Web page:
In the case of the constructional forms shown in Figs. 1 and 2 the device consists of the suitably-constructed vessel a for the reception of the cleansing and washing liquid and of the holder 6, which is, for example, constructed as an approximately flat closed vessel, which possesses on its upper surface mandrels c, which'are in the form of tubes, said mandrels being employed for holding the bottles. Said tubes are connected with the interior of the holder b. The vessel 0. possesses on its bottom a device-for example, the centrifugal device din order to set the liquid in rapid motion or rotation. A

. the (thicker) air-outlet pipes b central opening in the holder 12 corresponds with this centrifugal device, the liquid above the holder being thereby enabled to flow to the centrifugal device. From the bottom of the vessel 0 a suction or delivery tube e, provided with a strainer, leads to the pump f, and from the latter the pressure-tube 9 leads to the swinging tube h, which is revolubly mounted at h. Said tube h can be connected in a suitable manner with the tube 01, leading into the interior of the holder b.

The holder 6 is suspended by means of chains and can be raised or lowered by means of a pulley-block Z and can be conveyed away by means of a crane or conveyer provided with the wheel m'. The holder 5 is suspended in the reservoir either freely on its chain or it is set upon suitable blocks a 'n is a valve for discharging the holder, and 'n, is a cock for emptying the vessel a.

0 is finally a perforated cover which can be held v over the holder bin a suitable manner for example, by means of the rods 0.-

The holders 1) after having been charged in the store-room with the dirty bottles and having then been brought by means of the .crane or conveyer to the washing-room are let down into the liquid in the vessel a,-and the perforated cover 0 is then placed upon the bottles in order to weigh down the same. The swinging tube h is hereupon connected with the tube '5, and the centrifugal device and the pump are set in action. The liquid in the vessel a is hereby set in rapid motion in the direction indicated by the arrows in Fig. l in order to cleanse the external surfaces of the bottles. The pump f simultaneously by its suction action draws the liquid from the vessel-and drives the same' into the holder 1) and through the tubes 0 directly into the individual bottles, and thereby washes out the latter. In consequence of the fact that the bottles are let down perpendicularly into the liquid and in consequence of their being 'weighed down by the cover 0 the bottles remain filled with air, and the liquid which is forced in immediately runs back into the vessel a, whereupon it can be used once more. The constructional form represented in Fig. 3 also corresponds to this arrangement; but a tube-network (see Fig. 4) is there employed as a holder 1), said network consisting of the (thinner) air-admission pipes b and of Both sets of pipes possess the mandrels for the support of the bottles, said mandrels each consisting of two small tubes 0 and c for each bottle, or (see Fig. 5) the bottle is placed on the airsupply tube 0 of the outlet system b which latter tube 0 projects nearly to the bottom of the bottle, whereas close to this'tube the air-admission system b? by means of a branch 0 of small diameter projects a short way up into the bottle. The air-admissionpipes 1) ally on the vessel (1, so that the air can escape unimpeded and without counter 4 pressure. The kind and the action of the cleaning or washing out of the bottles in the case of this form correspond, essentially, with that described in Fig. 1. Nevertheless it is to be noticed that in this case in consequence of the air-outlet tubes 0 projecting into the bottles nearly to their bottoms the bottles become full when they are placed with the holder 6 in the liquid. After starting the device compressed air enters through the tubes 0 into each bottle, bubbles vigorously through the liquid in the bottles, so that it serves to supply the force for moving the liquid in the bottles, and thereby cleans the bottles and leaves again at the air-outlet a.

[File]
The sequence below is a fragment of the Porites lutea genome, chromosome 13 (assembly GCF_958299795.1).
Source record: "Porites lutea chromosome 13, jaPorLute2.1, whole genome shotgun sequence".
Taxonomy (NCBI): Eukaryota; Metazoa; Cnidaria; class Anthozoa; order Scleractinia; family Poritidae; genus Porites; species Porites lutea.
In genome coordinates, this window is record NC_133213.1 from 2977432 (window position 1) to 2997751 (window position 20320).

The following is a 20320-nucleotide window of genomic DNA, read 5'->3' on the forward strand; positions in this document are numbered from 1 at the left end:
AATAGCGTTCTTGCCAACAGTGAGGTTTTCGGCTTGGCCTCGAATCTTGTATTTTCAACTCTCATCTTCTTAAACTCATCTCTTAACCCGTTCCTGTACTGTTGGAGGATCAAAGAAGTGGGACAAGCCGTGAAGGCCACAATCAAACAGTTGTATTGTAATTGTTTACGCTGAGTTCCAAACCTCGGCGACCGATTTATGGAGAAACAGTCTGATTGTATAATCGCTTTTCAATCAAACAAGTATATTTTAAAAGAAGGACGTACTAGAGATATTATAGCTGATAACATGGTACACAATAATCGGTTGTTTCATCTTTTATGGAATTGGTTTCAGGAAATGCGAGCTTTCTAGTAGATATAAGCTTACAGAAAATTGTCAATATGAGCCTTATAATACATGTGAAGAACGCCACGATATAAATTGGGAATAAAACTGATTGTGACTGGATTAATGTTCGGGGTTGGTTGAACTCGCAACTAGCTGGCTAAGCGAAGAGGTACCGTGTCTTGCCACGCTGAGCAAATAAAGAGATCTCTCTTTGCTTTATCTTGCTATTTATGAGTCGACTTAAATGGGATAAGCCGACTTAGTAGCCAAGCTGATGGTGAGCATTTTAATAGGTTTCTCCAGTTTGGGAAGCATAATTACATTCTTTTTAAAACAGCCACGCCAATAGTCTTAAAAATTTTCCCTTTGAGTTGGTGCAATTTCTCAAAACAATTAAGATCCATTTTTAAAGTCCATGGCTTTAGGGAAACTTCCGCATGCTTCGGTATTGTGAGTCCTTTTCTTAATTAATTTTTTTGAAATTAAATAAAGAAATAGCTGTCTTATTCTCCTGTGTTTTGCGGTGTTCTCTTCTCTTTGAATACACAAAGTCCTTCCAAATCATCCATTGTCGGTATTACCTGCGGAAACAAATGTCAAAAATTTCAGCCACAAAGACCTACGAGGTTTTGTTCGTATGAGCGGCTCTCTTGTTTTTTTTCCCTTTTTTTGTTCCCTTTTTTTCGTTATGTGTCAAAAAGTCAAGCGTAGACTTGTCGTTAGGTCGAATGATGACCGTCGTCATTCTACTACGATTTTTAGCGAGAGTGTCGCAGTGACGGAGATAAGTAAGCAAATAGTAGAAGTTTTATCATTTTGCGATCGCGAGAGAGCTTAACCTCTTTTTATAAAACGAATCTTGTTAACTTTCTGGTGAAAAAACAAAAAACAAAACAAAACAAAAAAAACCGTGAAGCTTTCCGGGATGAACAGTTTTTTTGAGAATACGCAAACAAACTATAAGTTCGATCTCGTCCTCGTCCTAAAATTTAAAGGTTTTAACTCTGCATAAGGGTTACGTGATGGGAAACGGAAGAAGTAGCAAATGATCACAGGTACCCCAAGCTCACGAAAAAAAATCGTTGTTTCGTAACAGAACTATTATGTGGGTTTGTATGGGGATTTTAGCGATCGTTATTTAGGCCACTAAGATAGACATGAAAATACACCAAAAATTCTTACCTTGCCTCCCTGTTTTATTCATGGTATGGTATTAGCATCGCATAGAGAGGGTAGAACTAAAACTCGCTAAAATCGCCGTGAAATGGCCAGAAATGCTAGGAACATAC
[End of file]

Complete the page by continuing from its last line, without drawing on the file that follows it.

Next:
The holder 1) in the case of the embodiment shown in Fig. 3 is adapted to be removable from the Vessel a in the same manner as in the constructional form shown in Fig. 1, this being effected in a suitable manner by means of the chain of a carrier t of the pulley-block, which chain can be hooked onto the tube-network after the piece of piping leading to the exit-tube a has been taken off.

In the following description the use of air as a driving force and as the force moving the cleaning liquid vill be elucidated in detail, and liken ise a'special suitable constructional form of the device adapted to, this purpose will be described. i